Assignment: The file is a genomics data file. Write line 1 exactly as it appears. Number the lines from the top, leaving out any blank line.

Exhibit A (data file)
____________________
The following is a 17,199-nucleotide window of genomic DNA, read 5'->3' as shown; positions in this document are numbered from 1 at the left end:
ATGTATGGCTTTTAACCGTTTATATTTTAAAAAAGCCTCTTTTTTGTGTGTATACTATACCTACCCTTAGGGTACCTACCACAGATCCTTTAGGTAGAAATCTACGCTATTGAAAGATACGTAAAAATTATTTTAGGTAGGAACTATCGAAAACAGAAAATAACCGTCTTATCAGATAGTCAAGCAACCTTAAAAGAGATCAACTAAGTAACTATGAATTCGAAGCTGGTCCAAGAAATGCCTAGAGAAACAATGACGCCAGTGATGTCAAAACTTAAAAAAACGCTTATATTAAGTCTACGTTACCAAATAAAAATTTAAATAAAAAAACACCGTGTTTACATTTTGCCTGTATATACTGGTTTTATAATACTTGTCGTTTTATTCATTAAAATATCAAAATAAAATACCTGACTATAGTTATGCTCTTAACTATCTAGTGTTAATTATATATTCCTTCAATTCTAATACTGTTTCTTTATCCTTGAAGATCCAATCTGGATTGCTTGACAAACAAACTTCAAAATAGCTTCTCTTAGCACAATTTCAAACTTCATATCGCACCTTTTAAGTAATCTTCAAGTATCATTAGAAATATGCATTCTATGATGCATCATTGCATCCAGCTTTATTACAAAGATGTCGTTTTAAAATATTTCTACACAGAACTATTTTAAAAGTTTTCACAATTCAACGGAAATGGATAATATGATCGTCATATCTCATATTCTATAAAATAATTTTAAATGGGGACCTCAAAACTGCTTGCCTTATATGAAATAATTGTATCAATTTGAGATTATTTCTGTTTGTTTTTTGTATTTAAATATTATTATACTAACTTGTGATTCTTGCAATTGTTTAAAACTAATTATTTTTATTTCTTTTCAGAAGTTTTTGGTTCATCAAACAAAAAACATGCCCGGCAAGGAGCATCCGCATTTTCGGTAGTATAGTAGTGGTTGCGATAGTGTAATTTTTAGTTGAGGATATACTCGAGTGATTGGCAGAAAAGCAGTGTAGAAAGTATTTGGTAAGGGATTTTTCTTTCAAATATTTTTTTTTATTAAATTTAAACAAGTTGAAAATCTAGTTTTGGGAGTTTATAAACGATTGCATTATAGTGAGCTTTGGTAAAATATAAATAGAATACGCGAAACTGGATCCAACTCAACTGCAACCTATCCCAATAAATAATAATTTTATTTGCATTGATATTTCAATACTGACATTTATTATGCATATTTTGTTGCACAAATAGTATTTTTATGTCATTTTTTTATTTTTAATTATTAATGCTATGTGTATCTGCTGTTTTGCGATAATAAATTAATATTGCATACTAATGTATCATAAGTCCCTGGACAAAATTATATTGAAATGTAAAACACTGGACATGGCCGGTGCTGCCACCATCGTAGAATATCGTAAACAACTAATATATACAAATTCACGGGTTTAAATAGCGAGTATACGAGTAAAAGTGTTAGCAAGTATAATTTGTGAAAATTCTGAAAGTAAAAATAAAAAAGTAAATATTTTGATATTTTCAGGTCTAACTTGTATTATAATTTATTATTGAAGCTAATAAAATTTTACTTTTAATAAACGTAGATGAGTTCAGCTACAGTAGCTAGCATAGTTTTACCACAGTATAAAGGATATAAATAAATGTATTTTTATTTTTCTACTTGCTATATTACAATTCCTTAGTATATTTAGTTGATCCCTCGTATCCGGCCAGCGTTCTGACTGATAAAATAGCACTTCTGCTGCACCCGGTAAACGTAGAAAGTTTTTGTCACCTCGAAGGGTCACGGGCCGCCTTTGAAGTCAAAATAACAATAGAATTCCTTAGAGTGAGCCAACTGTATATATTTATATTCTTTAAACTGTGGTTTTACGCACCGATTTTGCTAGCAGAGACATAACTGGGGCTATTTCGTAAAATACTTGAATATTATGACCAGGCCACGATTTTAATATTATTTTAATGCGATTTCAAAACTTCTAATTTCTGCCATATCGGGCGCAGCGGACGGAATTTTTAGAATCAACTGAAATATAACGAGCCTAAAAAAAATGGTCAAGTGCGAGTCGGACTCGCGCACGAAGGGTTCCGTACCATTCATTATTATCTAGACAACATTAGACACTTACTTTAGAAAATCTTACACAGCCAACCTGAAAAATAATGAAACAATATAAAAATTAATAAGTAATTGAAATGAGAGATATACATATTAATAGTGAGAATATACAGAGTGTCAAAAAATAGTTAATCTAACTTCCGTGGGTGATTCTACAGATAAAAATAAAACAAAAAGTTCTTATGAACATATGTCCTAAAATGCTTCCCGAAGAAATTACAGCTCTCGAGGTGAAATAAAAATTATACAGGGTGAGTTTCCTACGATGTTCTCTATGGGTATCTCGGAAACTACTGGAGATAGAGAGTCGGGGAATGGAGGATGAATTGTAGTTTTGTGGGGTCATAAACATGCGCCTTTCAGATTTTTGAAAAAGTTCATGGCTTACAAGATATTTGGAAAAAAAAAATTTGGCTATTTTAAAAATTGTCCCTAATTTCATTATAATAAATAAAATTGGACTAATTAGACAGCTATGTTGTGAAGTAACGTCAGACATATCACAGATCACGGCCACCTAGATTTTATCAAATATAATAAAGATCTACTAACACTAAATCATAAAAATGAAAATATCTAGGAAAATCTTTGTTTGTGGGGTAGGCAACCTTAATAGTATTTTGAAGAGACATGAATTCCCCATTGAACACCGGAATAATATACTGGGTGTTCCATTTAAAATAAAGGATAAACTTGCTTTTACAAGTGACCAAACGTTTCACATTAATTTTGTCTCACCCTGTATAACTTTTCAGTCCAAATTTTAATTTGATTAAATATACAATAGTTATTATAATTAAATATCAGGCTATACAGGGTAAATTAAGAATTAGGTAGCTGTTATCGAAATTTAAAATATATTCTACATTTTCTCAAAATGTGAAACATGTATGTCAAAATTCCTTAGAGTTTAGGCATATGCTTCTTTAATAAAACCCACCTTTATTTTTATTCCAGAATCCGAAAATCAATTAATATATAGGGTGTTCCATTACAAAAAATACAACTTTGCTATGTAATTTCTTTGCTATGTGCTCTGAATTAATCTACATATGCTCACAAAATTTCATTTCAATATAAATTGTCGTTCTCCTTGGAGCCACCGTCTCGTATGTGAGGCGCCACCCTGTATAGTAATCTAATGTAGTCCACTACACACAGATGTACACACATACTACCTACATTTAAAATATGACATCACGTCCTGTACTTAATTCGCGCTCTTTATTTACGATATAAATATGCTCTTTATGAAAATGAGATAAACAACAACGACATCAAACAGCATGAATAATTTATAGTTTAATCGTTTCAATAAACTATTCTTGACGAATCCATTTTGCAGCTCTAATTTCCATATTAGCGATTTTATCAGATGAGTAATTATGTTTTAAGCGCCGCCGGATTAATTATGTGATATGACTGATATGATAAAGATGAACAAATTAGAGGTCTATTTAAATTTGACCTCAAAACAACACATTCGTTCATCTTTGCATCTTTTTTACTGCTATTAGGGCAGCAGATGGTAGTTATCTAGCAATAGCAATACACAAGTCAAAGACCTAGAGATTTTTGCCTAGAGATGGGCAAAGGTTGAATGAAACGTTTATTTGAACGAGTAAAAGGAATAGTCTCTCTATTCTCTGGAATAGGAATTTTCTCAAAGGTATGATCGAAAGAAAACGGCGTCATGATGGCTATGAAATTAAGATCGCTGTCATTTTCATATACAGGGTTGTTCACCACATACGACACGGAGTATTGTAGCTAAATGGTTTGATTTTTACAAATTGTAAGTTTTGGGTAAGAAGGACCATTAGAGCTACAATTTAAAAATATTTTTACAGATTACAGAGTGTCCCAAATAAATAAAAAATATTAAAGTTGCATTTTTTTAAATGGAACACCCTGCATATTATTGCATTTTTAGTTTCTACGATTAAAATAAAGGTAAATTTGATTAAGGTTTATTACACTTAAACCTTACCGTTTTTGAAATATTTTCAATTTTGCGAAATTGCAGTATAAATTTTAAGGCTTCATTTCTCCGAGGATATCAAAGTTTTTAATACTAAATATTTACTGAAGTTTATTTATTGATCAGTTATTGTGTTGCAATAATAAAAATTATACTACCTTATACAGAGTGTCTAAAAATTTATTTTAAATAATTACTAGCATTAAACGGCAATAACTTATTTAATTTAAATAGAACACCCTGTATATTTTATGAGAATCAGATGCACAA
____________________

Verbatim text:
The following is a 17,199-nucleotide window of genomic DNA, read 5'->3' as shown; positions in this document are numbered from 1 at the left end: